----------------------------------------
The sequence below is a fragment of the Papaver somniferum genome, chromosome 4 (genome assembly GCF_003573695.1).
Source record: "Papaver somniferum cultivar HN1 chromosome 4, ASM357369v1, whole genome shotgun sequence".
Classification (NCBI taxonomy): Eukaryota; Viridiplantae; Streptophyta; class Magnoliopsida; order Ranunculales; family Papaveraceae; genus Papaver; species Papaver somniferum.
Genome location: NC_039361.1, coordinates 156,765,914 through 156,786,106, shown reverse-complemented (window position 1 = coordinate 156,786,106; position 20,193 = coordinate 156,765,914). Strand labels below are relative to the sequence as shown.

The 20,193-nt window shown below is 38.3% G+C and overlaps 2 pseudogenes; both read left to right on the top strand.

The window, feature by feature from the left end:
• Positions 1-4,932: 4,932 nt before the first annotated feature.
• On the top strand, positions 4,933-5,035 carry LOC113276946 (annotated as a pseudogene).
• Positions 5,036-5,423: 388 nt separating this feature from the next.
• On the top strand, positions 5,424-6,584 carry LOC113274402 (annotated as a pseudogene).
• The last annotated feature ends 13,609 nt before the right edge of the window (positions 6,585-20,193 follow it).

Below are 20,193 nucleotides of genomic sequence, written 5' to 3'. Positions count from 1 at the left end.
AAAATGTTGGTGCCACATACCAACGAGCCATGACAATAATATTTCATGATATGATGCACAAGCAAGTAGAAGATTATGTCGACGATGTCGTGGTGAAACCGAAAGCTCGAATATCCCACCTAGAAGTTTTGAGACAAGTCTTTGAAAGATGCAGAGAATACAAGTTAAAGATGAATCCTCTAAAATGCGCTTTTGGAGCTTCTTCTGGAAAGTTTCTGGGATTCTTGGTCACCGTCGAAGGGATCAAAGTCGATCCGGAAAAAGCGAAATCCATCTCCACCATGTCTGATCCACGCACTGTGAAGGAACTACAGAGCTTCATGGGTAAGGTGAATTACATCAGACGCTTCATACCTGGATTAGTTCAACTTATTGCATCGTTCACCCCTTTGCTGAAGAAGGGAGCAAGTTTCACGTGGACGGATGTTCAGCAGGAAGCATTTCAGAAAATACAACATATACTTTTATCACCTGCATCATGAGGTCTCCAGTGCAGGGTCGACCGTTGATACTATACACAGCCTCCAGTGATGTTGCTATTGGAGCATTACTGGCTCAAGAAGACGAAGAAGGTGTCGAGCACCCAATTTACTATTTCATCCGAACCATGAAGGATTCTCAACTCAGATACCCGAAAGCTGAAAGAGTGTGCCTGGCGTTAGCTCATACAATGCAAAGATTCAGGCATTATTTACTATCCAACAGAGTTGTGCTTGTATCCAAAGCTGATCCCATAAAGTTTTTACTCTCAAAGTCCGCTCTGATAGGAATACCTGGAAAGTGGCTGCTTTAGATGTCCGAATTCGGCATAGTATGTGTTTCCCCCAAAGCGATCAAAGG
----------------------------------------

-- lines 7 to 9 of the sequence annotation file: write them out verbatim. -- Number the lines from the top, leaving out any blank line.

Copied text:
• Positions 1-4,932: 4,932 nt before the first annotated feature.
• On the top strand, positions 4,933-5,035 carry LOC113276946 (annotated as a pseudogene).
• Positions 5,036-5,423: 388 nt separating this feature from the next.